Ohio Republicans responded to last week’s elementary school massacre in Uvalde, Texas, with a bill that would make it easier for teachers to strap up. And many teachers and cops in the state hate the idea. Ideally, when you’re creating a policy meant to combat gun violence in schools, you hope for widespread buy-in from groups that will be responsible for acting on the policy in the event of a shooting: teachers and cops. That’s not the case in Ohio.
After a gunman armed with a semi-automatic rifle mowed down 19 kids and two teachers at Robb Elementary last week, conservatives proposed everything from prayer in schools to limiting the number of doors a school should have. In other words, anything but making it harder for would-be killers to get guns. That includes the Ohio bill that passed in the state Senate on Wednesday, which significantly reduces the amount of training a teacher needs to be authorized to carry a gun on campus.
If signed, the bill will overrule an opinion handed down by the Ohio Supreme Court last year requiring teachers to receive the same amount of training — at least 60 hours — police receive to be cleared to carry. The new law would require up to only 24 hours of similar training for teachers. And Ohio Gov. Mike DeWine, a Republican, is going to sign it.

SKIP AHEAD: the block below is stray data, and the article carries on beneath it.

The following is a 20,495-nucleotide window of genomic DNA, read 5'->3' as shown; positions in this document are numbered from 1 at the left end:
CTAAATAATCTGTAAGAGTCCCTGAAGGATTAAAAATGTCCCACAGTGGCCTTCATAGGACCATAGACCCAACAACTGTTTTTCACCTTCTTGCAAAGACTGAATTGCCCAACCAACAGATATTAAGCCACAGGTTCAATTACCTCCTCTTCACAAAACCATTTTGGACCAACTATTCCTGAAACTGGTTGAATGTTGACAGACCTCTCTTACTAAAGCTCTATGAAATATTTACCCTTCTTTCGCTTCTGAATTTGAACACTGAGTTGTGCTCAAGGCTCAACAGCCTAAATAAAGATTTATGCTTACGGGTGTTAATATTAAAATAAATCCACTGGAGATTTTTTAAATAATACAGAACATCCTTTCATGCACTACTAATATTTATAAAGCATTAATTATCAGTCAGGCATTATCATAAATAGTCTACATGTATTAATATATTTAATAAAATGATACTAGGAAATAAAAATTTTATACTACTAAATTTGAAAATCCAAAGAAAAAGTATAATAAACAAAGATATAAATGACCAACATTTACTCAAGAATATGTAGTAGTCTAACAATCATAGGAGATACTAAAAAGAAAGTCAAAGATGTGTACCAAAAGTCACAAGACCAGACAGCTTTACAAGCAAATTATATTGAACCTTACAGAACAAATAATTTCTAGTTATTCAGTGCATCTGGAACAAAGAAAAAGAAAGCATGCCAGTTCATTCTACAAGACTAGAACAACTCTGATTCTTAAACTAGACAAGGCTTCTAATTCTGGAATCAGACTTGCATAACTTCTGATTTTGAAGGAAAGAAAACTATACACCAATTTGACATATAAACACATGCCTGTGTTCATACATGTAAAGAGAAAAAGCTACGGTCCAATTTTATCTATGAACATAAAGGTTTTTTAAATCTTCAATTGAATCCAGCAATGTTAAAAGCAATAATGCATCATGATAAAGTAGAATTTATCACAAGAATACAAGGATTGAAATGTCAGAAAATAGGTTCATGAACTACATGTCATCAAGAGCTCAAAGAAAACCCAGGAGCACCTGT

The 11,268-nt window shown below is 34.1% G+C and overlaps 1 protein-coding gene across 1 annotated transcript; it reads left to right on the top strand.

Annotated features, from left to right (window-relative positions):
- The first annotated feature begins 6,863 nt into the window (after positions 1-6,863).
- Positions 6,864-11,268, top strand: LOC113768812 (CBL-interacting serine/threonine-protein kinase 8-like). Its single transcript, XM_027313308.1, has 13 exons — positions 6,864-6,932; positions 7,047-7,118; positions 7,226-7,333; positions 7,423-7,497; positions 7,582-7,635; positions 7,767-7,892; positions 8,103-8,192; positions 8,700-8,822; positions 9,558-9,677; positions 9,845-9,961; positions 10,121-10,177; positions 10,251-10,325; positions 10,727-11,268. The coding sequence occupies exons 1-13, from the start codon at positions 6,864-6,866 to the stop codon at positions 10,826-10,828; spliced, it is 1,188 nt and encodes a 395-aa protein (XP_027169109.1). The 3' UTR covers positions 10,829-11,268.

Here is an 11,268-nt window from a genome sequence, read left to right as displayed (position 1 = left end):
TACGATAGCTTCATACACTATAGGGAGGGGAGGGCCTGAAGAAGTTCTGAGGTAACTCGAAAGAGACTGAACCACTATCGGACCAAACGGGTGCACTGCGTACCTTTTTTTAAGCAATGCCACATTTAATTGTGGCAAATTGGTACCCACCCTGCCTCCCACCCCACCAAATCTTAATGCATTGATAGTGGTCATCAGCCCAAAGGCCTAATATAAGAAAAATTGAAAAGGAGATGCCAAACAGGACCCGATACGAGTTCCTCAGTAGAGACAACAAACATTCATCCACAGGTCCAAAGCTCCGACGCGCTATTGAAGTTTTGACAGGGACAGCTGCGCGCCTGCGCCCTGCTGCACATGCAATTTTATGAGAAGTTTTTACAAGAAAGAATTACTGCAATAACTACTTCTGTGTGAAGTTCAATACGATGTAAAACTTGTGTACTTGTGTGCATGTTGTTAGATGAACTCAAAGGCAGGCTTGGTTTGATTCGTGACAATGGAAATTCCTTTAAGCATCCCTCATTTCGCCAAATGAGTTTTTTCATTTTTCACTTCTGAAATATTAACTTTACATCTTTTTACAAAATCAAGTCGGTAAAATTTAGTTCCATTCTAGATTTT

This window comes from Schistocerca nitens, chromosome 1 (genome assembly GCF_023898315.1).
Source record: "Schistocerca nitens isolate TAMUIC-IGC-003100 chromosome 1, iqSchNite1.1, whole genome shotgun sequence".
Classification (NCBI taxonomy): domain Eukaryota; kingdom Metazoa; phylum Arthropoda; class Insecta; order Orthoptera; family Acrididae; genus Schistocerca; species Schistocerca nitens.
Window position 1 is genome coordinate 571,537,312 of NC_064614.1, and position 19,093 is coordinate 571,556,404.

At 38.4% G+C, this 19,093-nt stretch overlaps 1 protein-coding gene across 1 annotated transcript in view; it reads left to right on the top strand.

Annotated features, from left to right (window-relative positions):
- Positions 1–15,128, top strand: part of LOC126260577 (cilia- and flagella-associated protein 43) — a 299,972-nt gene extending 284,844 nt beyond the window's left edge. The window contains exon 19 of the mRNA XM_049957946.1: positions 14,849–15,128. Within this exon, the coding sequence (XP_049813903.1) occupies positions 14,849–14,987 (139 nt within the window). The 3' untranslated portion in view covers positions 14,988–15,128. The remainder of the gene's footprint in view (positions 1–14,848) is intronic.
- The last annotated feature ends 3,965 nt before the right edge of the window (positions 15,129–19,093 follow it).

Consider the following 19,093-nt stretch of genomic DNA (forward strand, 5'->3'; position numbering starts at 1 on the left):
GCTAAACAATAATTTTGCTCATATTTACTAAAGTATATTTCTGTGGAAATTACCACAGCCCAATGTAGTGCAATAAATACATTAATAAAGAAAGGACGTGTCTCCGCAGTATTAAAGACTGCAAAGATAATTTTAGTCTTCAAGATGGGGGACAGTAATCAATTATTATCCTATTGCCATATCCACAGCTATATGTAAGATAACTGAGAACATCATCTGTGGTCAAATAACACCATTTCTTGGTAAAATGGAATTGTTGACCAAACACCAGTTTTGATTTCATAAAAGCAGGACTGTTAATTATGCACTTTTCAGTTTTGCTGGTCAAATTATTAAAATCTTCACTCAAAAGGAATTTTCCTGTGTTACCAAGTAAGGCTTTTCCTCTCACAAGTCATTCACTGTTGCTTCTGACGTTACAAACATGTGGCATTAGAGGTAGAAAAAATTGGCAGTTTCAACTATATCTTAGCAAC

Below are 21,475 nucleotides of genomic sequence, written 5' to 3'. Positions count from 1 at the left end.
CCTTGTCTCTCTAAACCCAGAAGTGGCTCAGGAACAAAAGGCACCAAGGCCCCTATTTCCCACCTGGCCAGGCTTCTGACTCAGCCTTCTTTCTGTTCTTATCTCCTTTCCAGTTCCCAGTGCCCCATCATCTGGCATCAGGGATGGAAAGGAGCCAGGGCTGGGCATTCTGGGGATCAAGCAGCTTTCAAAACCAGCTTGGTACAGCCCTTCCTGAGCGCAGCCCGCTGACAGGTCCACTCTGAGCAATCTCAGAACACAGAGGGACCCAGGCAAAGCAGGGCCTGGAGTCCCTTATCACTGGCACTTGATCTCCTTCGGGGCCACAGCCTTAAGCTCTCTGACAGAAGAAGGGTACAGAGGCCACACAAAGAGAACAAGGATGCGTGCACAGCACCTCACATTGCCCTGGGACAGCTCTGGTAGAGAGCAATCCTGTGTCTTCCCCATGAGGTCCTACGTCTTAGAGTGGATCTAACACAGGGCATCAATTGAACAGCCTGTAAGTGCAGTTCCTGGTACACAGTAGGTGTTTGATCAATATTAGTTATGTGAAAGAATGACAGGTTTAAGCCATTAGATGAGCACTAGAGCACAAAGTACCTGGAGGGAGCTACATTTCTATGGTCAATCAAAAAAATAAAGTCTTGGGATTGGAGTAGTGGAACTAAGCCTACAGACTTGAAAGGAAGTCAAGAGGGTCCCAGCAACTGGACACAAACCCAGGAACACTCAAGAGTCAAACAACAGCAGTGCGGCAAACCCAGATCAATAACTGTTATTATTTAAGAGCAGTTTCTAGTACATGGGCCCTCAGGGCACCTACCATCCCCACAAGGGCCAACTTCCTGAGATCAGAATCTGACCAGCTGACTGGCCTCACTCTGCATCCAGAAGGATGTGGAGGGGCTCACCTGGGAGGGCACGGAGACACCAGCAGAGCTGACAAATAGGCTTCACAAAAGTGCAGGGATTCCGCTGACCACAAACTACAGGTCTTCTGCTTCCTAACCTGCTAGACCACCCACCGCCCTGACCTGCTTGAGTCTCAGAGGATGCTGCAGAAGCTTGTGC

“My office worked with the General Assembly to remove hundreds of hours of curriculum irrelevant to school safety and to ensure training requirements were specific to a school environment and contained significant scenario-based training,” he said in a statement to a local CBS affiliate Thursday, adding that he looks forward to signing the bill.
On Thursday, presidents of the top education worker unions in the state — the Ohio Education Alliance and the Ohio Federation of Teachers — issued a joint statement calling for DeWine to veto the bill.
“Our students need to be in safe learning environments where they can focus on getting a world-class education; they should not have to worry about what could happen with a gun in the hands of an undertrained individual in their classrooms with them,” the groups’ presidents wrote.
The Ohio Fraternal Order of Police opposes the law as well. When Ohio Republicans introduced a similar bill last year, the order’s director of government affairs, Mike Weinman, testified that the organization “strongly disagrees” with the law. Weinman reiterated the need for high-level training to effectively handle situations with guns. “Teachers and students will not receive this training level during an eight-hour concealed carry class or a weekend-long training class,” he said.
None of this will come as a surprise to people with common sense. It’s not a teacher’s job to combat gun violence, so many teachers in Ohio don’t want to do it. It is a police officer’s job to combat gun violence, and, knowing the difficulty of the job, they also don’t want teachers to do it, especially if they lack proper training.
But the GOP is more concerned with looking like they’re coming up with solutions to gun violence than presenting actual solutions to gun violence, which they and their base might not like. With Americans nationwide calling for lawmakers to do something about gun violence, House Bill 99 is Ohio Republicans’ attempt to check a box and keep moving. Even when there’s a widespread, justifiable belief this bill will do far more harm than good.